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September 6, 2012 @ 5:32 pm
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With New Look, New Weapons, The Pressure Is On For Freeman

Written by Dory
LeBlanc
Dory LeBlanc

Dory
LeBlanc

Beat Writer E-mail: This e-mail address is being protected from spambots. You need JavaScript enabled to view it
Josh Freeman has been given new weapons to succeed, and no one in the Bucs organization is under more pressure to do so than the fourth year quarterback. 
It seems there is a lot of pressure on a lot of people at One Buccaneer Place this year. There is pressure on Mark Dominik to bring in the best personnel for the new Bucs. There is pressure on first year head coach Greg Schiano to turn the team around from the 4-12 team of a year ago. There is pressure on the three starting rookies – a running back, linebacker, and safety to bolster two of the Bucs’ biggest downsides from last season – the run game and stopping the run. There is pressure on Gerald McCoy to stay healthy and for Adrian Clayborn to out-perform his outstanding rookie effort. Out of all of them, no one is under more pressure than Josh Freeman.

Freeman was drafted with the 17th overall pick in the 2009 draft and saw his first start later that year against Green Bay, a game in which the Bucs won thrusting Freeman into Buccaneer lore forever, becoming the youngest quarterback in franchise history to start and win his first game.  More importantly, the Bucs snapped an 11-game losing streak dating back to the previous season. Tampa Bay would win only two more games that season, but Freeman’s future was already cemented.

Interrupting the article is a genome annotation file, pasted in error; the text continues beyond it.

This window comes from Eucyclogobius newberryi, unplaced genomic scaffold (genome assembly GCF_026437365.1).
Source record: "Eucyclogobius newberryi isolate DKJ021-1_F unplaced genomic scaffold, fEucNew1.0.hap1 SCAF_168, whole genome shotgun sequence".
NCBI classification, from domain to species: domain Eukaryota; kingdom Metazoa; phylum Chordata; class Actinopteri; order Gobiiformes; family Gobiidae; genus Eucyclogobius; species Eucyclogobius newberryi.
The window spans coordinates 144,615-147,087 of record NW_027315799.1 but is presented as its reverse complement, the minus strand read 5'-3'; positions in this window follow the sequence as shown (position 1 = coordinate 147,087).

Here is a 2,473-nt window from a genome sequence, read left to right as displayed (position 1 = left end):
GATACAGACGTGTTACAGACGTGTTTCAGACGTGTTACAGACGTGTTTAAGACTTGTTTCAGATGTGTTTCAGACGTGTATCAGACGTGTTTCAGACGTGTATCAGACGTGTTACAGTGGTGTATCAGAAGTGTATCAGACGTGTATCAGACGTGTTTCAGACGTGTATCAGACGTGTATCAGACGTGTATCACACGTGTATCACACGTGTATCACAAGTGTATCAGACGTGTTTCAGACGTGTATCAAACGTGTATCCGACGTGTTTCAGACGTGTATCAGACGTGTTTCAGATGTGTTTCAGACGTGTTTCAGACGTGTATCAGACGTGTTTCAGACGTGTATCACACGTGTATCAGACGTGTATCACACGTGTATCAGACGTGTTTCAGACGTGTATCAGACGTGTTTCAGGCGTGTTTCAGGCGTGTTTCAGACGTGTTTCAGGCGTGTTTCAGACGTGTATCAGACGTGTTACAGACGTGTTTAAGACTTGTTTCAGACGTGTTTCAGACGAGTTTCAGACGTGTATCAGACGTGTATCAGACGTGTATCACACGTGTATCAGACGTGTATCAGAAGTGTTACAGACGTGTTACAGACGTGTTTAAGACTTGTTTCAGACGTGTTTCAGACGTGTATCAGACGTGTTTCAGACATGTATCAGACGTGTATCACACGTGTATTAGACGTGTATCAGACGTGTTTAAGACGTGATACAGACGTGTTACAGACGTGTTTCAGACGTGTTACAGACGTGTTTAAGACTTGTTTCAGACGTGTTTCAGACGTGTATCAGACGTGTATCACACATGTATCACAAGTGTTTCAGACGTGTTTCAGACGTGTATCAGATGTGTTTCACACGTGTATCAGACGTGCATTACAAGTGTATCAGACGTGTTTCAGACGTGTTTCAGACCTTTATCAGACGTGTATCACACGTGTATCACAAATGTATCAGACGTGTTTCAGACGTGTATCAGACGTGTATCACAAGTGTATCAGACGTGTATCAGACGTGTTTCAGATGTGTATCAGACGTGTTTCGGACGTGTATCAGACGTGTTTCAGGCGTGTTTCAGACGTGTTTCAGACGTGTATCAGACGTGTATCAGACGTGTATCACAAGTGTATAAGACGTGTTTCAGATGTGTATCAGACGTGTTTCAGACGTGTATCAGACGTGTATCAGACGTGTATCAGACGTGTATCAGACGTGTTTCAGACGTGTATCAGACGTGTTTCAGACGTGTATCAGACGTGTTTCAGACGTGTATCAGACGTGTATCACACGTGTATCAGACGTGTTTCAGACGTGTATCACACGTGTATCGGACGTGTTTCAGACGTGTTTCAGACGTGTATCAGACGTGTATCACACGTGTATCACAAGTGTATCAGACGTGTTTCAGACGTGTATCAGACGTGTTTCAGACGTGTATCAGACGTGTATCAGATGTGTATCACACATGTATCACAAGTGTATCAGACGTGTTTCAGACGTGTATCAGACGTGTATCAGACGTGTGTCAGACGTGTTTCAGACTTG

The following year Freeman didn’t disappoint. For the first time since Brad Johnson in 2003, a Buccaneer quarterback started all 16 games in a season. In 2010 Freeman completed 61. 4 percent of his passes for 3,451 yards and 25 touchdowns to only six interceptions and added another 364 yards on the ground. Yes, Freeman was on his way to becoming one of the elite QBs in the league. That is, until the 2011 season began to unfold.

Marred by 10-straight losses to end the season, Freeman appeared to have taken a step backward last season. But, he threw for more yards (3,592) and was more accurate (62.8 percent). The biggest discrepancy was Freeman’s touchdown to interception ratio which made a dramatic decline to 16 TDs and 22 picks. The biggest complaint was then-offensive coordinator Greg Olson’s play-calling, which seemed to make Freeman look unsure of himself, as if his instincts were telling him what to do, but instead he followed the play called by the former OC.  His throws were erratic at times and his footwork was unbalanced. The 6-6 almost 260 pound QB who oozed confidence the first season and a half of his career seemed timid at the snap. Freeman was falling from grace, through not much fault of his own.

The organization was under pressure. They relieved some of that pressure when they fired Raheem Morris, their 35 year old head coach. They hired Greg Schiano shortly thereafter. Schiano relieved some of the pressure off of Freeman when he hired Eli Manning’s QB coach Mike Sullivan to be the Bucs offensive coordinator, and longtime offensive coach Ron Turner to be Tampa Bay’s quarterback coach.

Sullivan acknowledged that Freeman is a prideful young man, who has worked tirelessly in the offseason to be a better football player in more ways than one.